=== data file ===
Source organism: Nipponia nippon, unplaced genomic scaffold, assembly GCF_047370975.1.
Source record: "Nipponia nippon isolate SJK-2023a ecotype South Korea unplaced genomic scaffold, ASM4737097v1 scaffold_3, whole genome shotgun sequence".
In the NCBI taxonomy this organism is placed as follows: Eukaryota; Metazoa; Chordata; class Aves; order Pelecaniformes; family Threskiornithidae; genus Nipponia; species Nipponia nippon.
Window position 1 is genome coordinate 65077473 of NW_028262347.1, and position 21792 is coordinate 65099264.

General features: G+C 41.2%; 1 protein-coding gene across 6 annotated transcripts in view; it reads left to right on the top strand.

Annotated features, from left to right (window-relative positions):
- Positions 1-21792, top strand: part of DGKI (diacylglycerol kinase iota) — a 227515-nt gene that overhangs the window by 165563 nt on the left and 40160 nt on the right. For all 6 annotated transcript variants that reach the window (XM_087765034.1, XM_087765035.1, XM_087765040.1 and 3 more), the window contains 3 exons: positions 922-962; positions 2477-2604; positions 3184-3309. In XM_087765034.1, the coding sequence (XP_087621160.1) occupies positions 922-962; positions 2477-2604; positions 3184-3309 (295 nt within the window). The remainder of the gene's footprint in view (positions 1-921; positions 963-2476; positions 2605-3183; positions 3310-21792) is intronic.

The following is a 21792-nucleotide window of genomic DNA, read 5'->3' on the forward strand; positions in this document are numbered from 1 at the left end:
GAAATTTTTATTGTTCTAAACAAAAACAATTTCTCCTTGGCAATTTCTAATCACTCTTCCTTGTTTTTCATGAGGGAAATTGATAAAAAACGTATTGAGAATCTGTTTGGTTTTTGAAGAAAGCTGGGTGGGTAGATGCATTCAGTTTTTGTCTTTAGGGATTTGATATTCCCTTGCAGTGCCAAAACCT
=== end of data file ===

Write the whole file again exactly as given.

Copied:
Source organism: Nipponia nippon, unplaced genomic scaffold, assembly GCF_047370975.1.
Source record: "Nipponia nippon isolate SJK-2023a ecotype South Korea unplaced genomic scaffold, ASM4737097v1 scaffold_3, whole genome shotgun sequence".
In the NCBI taxonomy this organism is placed as follows: Eukaryota; Metazoa; Chordata; class Aves; order Pelecaniformes; family Threskiornithidae; genus Nipponia; species Nipponia nippon.
Window position 1 is genome coordinate 65077473 of NW_028262347.1, and position 21792 is coordinate 65099264.

General features: G+C 41.2%; 1 protein-coding gene across 6 annotated transcripts in view; it reads left to right on the top strand.

Annotated features, from left to right (window-relative positions):
- Positions 1-21792, top strand: part of DGKI (diacylglycerol kinase iota) — a 227515-nt gene that overhangs the window by 165563 nt on the left and 40160 nt on the right. For all 6 annotated transcript variants that reach the window (XM_087765034.1, XM_087765035.1, XM_087765040.1 and 3 more), the window contains 3 exons: positions 922-962; positions 2477-2604; positions 3184-3309. In XM_087765034.1, the coding sequence (XP_087621160.1) occupies positions 922-962; positions 2477-2604; positions 3184-3309 (295 nt within the window). The remainder of the gene's footprint in view (positions 1-921; positions 963-2476; positions 2605-3183; positions 3310-21792) is intronic.

The following is a 21792-nucleotide window of genomic DNA, read 5'->3' on the forward strand; positions in this document are numbered from 1 at the left end:
GAAATTTTTATTGTTCTAAACAAAAACAATTTCTCCTTGGCAATTTCTAATCACTCTTCCTTGTTTTTCATGAGGGAAATTGATAAAAAACGTATTGAGAATCTGTTTGGTTTTTGAAGAAAGCTGGGTGGGTAGATGCATTCAGTTTTTGTCTTTAGGGATTTGATATTCCCTTGCAGTGCCAAAACCT